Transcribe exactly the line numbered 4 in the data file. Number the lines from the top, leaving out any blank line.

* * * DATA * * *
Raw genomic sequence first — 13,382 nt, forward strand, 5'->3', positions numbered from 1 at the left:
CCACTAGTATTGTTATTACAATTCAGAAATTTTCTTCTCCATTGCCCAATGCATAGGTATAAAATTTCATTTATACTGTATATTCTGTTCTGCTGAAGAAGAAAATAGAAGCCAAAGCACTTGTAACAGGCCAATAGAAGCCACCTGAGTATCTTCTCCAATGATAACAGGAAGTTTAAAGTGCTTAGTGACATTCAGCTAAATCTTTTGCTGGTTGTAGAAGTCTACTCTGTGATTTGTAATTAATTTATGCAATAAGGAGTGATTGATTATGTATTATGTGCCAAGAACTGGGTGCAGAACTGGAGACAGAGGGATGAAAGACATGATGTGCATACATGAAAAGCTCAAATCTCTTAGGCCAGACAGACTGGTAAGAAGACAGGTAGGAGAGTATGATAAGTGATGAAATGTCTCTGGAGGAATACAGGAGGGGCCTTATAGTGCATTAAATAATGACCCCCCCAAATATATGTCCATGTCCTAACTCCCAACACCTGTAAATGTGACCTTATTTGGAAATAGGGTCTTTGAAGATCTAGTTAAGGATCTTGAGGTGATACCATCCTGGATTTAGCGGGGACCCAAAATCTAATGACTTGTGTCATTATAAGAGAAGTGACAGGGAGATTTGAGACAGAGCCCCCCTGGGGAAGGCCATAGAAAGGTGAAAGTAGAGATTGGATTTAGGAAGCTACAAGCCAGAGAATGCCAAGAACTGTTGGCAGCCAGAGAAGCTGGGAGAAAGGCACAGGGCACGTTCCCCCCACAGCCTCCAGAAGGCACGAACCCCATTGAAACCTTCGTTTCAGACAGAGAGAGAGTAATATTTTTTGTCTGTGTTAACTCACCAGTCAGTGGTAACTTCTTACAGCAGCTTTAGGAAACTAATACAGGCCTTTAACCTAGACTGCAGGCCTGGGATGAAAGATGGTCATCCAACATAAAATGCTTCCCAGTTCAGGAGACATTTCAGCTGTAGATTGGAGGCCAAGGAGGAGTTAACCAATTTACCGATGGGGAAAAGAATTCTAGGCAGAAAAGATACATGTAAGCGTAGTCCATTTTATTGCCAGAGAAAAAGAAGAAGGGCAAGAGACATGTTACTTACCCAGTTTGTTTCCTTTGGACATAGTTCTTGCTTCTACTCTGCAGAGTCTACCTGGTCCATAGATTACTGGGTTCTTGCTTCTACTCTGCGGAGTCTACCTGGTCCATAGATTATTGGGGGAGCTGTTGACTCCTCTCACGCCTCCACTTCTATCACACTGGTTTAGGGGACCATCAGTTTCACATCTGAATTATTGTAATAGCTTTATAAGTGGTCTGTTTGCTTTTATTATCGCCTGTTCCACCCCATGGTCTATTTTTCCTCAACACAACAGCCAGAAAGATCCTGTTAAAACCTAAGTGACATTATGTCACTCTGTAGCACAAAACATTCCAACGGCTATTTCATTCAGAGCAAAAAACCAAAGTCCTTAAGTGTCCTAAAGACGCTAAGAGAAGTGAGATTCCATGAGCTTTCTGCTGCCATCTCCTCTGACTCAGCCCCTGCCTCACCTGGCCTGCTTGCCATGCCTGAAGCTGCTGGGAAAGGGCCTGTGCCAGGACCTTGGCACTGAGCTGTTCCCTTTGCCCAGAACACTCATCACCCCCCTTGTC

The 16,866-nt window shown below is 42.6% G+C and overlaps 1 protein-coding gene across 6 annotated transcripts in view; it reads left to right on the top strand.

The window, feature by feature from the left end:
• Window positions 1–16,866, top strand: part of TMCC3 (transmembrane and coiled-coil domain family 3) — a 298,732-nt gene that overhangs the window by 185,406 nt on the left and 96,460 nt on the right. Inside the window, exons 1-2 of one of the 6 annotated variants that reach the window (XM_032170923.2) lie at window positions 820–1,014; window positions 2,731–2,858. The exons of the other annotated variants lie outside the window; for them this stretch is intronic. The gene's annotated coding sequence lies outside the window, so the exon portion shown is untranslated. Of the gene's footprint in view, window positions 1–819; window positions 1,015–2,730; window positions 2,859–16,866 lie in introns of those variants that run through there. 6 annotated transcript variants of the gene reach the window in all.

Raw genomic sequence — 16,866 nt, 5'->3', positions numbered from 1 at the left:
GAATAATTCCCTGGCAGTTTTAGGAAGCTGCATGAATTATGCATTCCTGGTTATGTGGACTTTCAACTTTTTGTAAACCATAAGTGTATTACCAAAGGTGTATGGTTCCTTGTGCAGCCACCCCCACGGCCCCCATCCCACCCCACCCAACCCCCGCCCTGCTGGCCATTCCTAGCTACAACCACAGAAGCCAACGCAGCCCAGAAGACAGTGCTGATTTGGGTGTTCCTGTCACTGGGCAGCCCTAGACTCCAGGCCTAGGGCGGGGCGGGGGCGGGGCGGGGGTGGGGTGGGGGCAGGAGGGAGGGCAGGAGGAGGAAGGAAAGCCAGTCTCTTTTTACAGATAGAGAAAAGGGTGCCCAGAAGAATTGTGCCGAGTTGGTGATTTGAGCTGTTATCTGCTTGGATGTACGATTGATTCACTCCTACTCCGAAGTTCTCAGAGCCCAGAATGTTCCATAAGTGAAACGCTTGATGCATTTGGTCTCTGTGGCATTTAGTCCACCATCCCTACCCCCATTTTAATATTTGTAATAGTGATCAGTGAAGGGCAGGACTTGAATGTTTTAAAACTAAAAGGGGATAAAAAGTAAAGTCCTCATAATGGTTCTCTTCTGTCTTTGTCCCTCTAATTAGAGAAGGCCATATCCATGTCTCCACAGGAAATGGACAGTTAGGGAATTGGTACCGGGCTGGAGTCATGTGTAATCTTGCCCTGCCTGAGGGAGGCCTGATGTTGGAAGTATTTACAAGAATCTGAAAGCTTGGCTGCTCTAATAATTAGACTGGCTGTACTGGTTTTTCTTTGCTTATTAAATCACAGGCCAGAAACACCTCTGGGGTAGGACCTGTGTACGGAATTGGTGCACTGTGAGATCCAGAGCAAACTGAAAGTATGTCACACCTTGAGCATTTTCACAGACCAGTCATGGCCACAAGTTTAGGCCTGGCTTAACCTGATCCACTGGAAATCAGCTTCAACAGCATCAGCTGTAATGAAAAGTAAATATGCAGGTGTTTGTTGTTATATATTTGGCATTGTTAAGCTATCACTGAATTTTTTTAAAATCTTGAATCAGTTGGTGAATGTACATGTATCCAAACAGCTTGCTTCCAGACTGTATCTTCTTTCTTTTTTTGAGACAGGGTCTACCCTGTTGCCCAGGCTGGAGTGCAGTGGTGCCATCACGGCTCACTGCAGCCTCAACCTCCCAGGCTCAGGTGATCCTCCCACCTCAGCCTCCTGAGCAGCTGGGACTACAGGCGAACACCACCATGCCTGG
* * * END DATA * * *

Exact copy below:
The window, feature by feature from the left end: